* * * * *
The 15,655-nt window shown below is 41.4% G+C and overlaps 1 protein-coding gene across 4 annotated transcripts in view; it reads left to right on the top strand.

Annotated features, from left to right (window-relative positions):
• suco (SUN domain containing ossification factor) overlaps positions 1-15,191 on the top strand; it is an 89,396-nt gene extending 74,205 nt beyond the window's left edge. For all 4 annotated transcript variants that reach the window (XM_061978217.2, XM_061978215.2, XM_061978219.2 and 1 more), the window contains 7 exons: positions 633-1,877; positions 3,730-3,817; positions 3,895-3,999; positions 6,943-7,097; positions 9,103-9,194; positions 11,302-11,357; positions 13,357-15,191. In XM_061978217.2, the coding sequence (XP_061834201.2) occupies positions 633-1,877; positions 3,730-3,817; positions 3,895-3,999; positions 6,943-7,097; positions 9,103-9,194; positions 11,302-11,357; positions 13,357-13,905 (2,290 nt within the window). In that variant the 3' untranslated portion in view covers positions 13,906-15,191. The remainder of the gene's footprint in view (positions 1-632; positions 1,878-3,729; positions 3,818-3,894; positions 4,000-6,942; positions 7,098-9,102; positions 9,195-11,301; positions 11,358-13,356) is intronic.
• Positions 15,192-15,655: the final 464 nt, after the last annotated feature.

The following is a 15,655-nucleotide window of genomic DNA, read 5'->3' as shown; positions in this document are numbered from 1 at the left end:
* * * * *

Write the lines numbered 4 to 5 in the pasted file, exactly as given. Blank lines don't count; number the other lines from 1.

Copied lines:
• Positions 15,192-15,655: the final 464 nt, after the last annotated feature.

The following is a 15,655-nucleotide window of genomic DNA, read 5'->3' as shown; positions in this document are numbered from 1 at the left end: